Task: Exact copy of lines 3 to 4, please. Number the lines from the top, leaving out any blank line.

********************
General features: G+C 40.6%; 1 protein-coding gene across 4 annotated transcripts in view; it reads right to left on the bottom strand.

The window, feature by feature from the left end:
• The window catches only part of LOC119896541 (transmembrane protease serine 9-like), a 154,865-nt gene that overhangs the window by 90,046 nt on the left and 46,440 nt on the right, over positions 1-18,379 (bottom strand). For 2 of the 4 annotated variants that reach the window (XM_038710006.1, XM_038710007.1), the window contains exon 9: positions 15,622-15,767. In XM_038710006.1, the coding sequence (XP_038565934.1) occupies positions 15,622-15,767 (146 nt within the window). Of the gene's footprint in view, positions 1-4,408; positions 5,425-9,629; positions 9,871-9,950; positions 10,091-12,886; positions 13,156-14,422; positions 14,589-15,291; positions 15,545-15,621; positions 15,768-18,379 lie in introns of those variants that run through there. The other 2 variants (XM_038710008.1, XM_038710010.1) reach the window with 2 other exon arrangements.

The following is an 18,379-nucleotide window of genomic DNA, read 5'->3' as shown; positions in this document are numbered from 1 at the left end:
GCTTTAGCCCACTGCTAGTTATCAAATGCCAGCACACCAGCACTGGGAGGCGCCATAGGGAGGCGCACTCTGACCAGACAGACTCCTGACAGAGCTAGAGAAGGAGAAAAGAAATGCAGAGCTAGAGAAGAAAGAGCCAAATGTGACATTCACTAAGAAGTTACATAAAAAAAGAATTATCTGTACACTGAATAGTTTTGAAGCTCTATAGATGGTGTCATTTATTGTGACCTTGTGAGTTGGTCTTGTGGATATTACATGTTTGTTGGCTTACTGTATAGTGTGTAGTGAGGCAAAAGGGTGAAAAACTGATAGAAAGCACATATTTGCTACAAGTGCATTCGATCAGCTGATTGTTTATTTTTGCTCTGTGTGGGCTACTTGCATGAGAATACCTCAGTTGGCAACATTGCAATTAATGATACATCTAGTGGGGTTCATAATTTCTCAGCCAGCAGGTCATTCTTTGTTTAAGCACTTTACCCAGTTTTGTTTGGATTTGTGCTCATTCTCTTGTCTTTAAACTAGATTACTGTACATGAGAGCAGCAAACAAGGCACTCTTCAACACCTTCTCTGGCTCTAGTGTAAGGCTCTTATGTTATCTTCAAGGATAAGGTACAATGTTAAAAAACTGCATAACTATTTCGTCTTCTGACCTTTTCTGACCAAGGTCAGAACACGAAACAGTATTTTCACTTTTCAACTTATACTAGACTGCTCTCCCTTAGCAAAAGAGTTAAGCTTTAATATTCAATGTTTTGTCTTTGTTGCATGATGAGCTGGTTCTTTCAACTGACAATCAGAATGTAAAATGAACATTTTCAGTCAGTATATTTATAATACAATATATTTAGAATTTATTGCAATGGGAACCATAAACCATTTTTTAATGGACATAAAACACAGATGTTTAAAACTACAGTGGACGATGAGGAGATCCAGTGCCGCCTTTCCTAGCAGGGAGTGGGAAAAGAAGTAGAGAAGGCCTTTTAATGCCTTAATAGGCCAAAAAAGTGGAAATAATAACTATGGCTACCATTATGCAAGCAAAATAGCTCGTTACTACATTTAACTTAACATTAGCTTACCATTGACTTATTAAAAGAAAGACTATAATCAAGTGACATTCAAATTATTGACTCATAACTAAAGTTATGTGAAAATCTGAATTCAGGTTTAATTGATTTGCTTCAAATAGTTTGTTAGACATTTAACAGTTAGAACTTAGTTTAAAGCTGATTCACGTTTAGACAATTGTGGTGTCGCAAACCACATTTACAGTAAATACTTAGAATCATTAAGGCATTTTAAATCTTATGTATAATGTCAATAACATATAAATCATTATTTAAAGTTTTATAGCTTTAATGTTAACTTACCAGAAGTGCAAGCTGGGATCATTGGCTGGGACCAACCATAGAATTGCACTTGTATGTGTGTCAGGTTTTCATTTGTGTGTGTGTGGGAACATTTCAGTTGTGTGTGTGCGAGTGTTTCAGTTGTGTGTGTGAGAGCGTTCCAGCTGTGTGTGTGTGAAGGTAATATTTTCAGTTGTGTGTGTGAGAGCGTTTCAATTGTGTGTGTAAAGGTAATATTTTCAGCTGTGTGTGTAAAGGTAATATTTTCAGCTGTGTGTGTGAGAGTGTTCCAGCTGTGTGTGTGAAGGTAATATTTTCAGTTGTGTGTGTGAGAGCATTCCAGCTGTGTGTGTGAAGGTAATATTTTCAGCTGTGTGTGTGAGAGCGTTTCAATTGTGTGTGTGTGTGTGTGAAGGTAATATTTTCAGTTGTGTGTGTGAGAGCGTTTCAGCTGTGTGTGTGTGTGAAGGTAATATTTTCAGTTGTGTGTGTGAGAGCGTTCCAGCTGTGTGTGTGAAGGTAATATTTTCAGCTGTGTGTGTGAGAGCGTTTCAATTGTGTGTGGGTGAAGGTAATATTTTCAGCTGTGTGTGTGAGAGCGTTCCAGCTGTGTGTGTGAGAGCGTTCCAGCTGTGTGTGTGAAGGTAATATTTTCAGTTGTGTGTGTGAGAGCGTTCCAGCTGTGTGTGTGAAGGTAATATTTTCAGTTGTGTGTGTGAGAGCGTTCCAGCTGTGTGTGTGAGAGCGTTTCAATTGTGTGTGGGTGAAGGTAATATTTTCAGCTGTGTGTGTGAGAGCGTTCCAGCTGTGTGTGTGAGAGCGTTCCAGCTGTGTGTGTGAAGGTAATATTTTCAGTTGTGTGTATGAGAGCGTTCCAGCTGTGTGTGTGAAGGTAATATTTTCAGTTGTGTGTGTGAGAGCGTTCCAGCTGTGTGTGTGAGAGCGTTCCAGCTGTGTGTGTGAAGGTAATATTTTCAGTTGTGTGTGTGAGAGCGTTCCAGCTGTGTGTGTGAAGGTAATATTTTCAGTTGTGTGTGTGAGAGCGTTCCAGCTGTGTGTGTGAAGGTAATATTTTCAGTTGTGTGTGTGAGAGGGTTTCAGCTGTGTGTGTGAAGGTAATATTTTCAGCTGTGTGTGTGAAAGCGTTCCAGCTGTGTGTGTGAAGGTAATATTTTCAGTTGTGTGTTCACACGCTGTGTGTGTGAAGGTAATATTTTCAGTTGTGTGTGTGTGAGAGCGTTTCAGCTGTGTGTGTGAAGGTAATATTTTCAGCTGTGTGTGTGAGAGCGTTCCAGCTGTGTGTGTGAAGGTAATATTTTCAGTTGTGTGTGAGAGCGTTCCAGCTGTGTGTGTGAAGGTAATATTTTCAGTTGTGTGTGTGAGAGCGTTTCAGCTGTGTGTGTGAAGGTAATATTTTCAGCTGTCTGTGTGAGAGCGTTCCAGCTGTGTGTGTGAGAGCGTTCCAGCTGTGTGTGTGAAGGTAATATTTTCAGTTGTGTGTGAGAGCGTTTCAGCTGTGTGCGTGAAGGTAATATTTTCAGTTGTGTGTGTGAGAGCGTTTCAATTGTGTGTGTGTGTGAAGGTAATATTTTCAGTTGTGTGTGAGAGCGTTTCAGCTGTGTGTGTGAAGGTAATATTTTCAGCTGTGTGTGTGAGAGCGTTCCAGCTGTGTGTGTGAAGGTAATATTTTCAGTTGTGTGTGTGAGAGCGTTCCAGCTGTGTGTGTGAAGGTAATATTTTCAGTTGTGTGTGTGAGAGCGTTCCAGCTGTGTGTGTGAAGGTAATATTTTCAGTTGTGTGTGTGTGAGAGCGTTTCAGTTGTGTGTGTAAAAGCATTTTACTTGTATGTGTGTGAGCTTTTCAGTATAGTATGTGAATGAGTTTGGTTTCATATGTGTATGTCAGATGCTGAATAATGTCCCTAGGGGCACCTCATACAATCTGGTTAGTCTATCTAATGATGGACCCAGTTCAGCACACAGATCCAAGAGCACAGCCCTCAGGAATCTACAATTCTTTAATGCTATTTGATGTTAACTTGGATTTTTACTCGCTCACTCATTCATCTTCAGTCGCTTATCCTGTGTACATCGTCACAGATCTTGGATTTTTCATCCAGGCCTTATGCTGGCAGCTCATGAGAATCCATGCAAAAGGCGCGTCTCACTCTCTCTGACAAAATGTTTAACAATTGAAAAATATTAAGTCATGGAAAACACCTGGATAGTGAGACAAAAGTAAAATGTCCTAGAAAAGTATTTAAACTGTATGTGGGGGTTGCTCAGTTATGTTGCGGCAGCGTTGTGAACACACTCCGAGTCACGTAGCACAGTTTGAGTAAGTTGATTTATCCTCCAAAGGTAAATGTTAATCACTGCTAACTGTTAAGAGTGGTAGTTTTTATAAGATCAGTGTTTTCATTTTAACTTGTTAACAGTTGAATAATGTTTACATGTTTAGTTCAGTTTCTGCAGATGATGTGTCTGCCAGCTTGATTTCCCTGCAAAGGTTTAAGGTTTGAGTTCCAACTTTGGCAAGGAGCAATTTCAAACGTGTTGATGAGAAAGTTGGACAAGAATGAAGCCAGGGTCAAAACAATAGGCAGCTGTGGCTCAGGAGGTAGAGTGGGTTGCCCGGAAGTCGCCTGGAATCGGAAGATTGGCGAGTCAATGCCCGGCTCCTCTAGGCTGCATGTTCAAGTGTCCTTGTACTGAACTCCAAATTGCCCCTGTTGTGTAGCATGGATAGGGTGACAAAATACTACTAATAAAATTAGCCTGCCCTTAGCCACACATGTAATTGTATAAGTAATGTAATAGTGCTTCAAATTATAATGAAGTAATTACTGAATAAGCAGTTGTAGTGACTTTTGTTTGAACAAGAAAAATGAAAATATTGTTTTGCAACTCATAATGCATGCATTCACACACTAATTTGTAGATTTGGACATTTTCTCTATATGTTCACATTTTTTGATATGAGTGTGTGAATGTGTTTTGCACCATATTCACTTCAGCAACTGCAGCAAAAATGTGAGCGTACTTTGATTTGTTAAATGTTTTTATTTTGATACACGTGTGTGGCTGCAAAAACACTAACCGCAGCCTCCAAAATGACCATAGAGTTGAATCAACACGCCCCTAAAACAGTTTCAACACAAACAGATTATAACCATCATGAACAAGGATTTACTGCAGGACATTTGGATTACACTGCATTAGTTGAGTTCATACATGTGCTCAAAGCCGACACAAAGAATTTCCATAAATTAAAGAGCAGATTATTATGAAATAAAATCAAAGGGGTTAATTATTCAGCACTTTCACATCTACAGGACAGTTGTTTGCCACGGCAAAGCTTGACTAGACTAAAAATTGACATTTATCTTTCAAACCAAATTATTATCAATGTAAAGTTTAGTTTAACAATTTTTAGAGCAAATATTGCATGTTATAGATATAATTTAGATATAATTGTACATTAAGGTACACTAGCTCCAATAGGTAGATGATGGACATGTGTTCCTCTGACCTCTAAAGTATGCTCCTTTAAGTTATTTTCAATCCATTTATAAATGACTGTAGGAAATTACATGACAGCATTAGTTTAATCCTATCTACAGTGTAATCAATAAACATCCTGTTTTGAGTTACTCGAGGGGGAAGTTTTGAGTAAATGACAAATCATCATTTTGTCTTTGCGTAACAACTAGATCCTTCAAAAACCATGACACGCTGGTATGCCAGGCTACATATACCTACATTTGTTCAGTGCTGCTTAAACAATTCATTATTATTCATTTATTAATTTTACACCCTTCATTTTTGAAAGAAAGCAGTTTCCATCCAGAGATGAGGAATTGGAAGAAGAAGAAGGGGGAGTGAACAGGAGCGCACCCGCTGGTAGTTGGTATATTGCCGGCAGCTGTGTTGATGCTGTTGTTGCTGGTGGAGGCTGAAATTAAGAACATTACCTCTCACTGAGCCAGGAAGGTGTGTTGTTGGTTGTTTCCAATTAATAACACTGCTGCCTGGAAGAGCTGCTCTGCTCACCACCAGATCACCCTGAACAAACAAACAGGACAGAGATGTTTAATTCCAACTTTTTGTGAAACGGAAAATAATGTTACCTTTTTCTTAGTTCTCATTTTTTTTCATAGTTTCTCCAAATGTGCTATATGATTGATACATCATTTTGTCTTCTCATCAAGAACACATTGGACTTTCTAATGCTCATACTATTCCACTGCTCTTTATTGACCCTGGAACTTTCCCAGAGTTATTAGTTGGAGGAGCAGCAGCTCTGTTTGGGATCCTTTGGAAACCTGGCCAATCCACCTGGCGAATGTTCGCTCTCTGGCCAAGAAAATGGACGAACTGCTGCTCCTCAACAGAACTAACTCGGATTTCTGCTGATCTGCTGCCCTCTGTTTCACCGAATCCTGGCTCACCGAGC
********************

• The window catches only part of LOC119896541 (transmembrane protease serine 9-like), a 154,865-nt gene that overhangs the window by 90,046 nt on the left and 46,440 nt on the right, over positions 1-18,379 (bottom strand). For 2 of the 4 annotated variants that reach the window (XM_038710006.1, XM_038710007.1), the window contains exon 9: positions 15,622-15,767. In XM_038710006.1, the coding sequence (XP_038565934.1) occupies positions 15,622-15,767 (146 nt within the window). Of the gene's footprint in view, positions 1-4,408; positions 5,425-9,629; positions 9,871-9,950; positions 10,091-12,886; positions 13,156-14,422; positions 14,589-15,291; positions 15,545-15,621; positions 15,768-18,379 lie in introns of those variants that run through there. The other 2 variants (XM_038710008.1, XM_038710010.1) reach the window with 2 other exon arrangements.

The following is an 18,379-nucleotide window of genomic DNA, read 5'->3' as shown; positions in this document are numbered from 1 at the left end: